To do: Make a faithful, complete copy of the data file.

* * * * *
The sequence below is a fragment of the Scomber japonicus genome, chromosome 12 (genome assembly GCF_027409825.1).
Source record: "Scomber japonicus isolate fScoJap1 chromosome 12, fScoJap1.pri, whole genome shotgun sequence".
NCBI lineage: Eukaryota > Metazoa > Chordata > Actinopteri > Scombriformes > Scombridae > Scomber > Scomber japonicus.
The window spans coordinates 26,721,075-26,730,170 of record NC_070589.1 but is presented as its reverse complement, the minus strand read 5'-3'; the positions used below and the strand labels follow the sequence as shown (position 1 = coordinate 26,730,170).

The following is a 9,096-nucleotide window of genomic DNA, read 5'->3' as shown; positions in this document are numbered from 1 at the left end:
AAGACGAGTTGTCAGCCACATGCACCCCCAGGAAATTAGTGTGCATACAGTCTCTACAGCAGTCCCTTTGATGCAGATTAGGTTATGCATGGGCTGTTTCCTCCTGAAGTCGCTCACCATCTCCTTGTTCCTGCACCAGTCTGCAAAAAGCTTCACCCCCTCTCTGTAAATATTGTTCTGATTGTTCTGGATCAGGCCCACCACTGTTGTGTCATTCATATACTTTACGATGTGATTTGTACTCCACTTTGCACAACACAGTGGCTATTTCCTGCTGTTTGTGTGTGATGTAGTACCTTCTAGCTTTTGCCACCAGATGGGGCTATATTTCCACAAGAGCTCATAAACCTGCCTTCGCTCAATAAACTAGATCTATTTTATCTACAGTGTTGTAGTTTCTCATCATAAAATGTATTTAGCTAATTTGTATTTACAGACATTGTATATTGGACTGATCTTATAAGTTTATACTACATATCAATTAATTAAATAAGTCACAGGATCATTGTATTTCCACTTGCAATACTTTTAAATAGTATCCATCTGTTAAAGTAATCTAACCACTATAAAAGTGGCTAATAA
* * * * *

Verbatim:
The sequence below is a fragment of the Scomber japonicus genome, chromosome 12 (genome assembly GCF_027409825.1).
Source record: "Scomber japonicus isolate fScoJap1 chromosome 12, fScoJap1.pri, whole genome shotgun sequence".
NCBI lineage: Eukaryota > Metazoa > Chordata > Actinopteri > Scombriformes > Scombridae > Scomber > Scomber japonicus.
The window spans coordinates 26,721,075-26,730,170 of record NC_070589.1 but is presented as its reverse complement, the minus strand read 5'-3'; the positions used below and the strand labels follow the sequence as shown (position 1 = coordinate 26,730,170).

The following is a 9,096-nucleotide window of genomic DNA, read 5'->3' as shown; positions in this document are numbered from 1 at the left end:
AAGACGAGTTGTCAGCCACATGCACCCCCAGGAAATTAGTGTGCATACAGTCTCTACAGCAGTCCCTTTGATGCAGATTAGGTTATGCATGGGCTGTTTCCTCCTGAAGTCGCTCACCATCTCCTTGTTCCTGCACCAGTCTGCAAAAAGCTTCACCCCCTCTCTGTAAATATTGTTCTGATTGTTCTGGATCAGGCCCACCACTGTTGTGTCATTCATATACTTTACGATGTGATTTGTACTCCACTTTGCACAACACAGTGGCTATTTCCTGCTGTTTGTGTGTGATGTAGTACCTTCTAGCTTTTGCCACCAGATGGGGCTATATTTCCACAAGAGCTCATAAACCTGCCTTCGCTCAATAAACTAGATCTATTTTATCTACAGTGTTGTAGTTTCTCATCATAAAATGTATTTAGCTAATTTGTATTTACAGACATTGTATATTGGACTGATCTTATAAGTTTATACTACATATCAATTAATTAAATAAGTCACAGGATCATTGTATTTCCACTTGCAATACTTTTAAATAGTATCCATCTGTTAAAGTAATCTAACCACTATAAAAGTGGCTAATAA